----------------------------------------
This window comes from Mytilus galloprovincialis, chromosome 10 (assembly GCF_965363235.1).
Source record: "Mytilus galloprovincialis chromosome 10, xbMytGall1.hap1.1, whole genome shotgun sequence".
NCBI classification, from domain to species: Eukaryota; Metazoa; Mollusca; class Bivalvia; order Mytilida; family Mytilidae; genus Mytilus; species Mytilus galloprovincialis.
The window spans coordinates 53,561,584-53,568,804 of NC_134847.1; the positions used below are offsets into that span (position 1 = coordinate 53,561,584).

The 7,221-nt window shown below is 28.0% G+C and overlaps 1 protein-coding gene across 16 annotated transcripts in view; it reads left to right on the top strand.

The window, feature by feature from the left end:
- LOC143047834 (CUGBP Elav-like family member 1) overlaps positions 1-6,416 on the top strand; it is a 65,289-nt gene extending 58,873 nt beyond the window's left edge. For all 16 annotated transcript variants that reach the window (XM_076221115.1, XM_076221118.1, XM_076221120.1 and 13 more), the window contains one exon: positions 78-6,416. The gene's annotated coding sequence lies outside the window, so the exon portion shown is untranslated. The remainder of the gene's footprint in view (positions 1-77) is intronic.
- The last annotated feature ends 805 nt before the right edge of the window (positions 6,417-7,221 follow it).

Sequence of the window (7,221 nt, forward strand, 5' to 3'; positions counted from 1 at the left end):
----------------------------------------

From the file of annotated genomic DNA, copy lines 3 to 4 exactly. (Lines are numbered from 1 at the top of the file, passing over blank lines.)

NCBI classification, from domain to species: Eukaryota; Metazoa; Mollusca; class Bivalvia; order Mytilida; family Mytilidae; genus Mytilus; species Mytilus galloprovincialis.
The window spans coordinates 53,561,584-53,568,804 of NC_134847.1; the positions used below are offsets into that span (position 1 = coordinate 53,561,584).